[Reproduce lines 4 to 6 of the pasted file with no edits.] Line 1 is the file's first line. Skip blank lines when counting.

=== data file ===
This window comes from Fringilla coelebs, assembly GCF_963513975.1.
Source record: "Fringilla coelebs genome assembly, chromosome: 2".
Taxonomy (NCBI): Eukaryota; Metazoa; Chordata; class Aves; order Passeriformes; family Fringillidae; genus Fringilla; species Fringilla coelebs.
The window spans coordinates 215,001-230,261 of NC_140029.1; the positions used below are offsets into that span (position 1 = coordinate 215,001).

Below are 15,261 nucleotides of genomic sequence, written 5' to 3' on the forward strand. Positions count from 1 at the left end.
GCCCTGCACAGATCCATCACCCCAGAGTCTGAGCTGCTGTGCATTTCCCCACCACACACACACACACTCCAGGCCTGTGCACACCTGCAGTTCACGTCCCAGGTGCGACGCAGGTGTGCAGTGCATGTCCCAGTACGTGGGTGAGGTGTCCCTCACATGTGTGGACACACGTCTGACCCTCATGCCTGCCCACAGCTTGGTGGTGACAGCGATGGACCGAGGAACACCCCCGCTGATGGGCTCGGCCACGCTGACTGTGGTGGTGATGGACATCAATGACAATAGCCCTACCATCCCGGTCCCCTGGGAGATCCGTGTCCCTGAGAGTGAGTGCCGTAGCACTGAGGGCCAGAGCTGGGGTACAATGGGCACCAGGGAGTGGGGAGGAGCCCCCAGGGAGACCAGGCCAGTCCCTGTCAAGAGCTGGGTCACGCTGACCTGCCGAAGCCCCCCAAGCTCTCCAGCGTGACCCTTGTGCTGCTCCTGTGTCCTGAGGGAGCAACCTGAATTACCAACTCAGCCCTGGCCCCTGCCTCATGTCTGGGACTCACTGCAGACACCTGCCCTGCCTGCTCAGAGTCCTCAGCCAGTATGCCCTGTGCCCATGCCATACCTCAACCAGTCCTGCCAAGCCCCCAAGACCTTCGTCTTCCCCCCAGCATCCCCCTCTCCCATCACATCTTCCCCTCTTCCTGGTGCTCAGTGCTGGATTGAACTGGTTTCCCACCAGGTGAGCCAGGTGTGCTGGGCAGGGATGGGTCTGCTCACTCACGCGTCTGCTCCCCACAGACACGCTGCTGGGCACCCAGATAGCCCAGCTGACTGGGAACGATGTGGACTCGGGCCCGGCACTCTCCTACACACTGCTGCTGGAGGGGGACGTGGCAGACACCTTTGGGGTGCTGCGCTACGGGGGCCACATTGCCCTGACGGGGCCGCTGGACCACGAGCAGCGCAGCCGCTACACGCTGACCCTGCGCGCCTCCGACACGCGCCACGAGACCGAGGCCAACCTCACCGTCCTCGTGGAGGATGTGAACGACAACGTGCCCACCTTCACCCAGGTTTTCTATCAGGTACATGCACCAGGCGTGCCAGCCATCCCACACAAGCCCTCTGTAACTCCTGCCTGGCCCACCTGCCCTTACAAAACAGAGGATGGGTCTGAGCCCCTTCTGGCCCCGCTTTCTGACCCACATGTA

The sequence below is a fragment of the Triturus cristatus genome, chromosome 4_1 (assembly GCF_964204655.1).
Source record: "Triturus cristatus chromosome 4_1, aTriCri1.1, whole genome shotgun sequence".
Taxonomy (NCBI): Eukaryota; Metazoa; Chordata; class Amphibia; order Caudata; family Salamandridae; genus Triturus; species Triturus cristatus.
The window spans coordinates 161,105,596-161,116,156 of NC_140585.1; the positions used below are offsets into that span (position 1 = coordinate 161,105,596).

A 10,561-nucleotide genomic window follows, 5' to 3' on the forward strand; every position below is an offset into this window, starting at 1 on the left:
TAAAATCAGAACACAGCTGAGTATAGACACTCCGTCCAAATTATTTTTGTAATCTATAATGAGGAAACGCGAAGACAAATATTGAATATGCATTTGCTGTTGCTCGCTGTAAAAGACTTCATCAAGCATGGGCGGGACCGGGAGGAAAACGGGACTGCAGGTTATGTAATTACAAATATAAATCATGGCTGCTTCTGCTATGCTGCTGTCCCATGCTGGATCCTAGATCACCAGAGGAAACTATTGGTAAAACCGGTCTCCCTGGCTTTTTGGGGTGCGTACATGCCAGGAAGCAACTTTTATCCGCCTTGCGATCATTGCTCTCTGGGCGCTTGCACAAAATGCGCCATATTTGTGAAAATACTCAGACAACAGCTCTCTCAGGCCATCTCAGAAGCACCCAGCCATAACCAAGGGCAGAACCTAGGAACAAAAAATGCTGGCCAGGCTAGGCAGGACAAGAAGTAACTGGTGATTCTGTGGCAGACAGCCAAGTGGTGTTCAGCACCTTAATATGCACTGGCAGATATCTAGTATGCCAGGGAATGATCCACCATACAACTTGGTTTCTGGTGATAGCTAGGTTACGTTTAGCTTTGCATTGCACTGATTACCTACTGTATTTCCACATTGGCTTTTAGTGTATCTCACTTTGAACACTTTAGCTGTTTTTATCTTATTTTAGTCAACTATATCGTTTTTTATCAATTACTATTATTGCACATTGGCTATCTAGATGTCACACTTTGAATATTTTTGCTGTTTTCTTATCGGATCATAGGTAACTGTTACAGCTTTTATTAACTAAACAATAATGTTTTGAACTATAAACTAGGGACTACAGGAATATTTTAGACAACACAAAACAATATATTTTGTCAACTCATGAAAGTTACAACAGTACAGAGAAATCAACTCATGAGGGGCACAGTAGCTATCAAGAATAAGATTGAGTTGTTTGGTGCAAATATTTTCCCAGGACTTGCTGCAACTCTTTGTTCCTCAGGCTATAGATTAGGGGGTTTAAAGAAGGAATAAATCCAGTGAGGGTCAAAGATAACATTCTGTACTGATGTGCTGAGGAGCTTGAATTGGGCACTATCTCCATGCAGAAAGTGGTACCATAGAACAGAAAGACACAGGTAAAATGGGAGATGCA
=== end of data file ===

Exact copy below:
The window spans coordinates 215,001-230,261 of NC_140029.1; the positions used below are offsets into that span (position 1 = coordinate 215,001).

Below are 15,261 nucleotides of genomic sequence, written 5' to 3' on the forward strand. Positions count from 1 at the left end.
GCCCTGCACAGATCCATCACCCCAGAGTCTGAGCTGCTGTGCATTTCCCCACCACACACACACACACTCCAGGCCTGTGCACACCTGCAGTTCACGTCCCAGGTGCGACGCAGGTGTGCAGTGCATGTCCCAGTACGTGGGTGAGGTGTCCCTCACATGTGTGGACACACGTCTGACCCTCATGCCTGCCCACAGCTTGGTGGTGACAGCGATGGACCGAGGAACACCCCCGCTGATGGGCTCGGCCACGCTGACTGTGGTGGTGATGGACATCAATGACAATAGCCCTACCATCCCGGTCCCCTGGGAGATCCGTGTCCCTGAGAGTGAGTGCCGTAGCACTGAGGGCCAGAGCTGGGGTACAATGGGCACCAGGGAGTGGGGAGGAGCCCCCAGGGAGACCAGGCCAGTCCCTGTCAAGAGCTGGGTCACGCTGACCTGCCGAAGCCCCCCAAGCTCTCCAGCGTGACCCTTGTGCTGCTCCTGTGTCCTGAGGGAGCAACCTGAATTACCAACTCAGCCCTGGCCCCTGCCTCATGTCTGGGACTCACTGCAGACACCTGCCCTGCCTGCTCAGAGTCCTCAGCCAGTATGCCCTGTGCCCATGCCATACCTCAACCAGTCCTGCCAAGCCCCCAAGACCTTCGTCTTCCCCCCAGCATCCCCCTCTCCCATCACATCTTCCCCTCTTCCTGGTGCTCAGTGCTGGATTGAACTGGTTTCCCACCAGGTGAGCCAGGTGTGCTGGGCAGGGATGGGTCTGCTCACTCACGCGTCTGCTCCCCACAGACACGCTGCTGGGCACCCAGATAGCCCAGCTGACTGGGAACGATGTGGACTCGGGCCCGGCACTCTCCTACACACTGCTGCTGGAGGGGGACGTGGCAGACACCTTTGGGGTGCTGCGCTACGGGGGCCACATTGCCCTGACGGGGCCGCTGGACCACGAGCAGCGCAGCCGCTACACGCTGACCCTGCGCGCCTCCGACACGCGCCACGAGACCGAGGCCAACCTCACCGTCCTCGTGGAGGATGTGAACGACAACGTGCCCACCTTCACCCAGGTTTTCTATCAGGTACATGCACCAGGCGTGCCAGCCATCCCACACAAGCCCTCTGTAACTCCTGCCTGGCCCACCTGCCCTTACAAAACAGAGGATGGGTCTGAGCCCCTTCTGGCCCCGCTTTCTGACCCACATGTA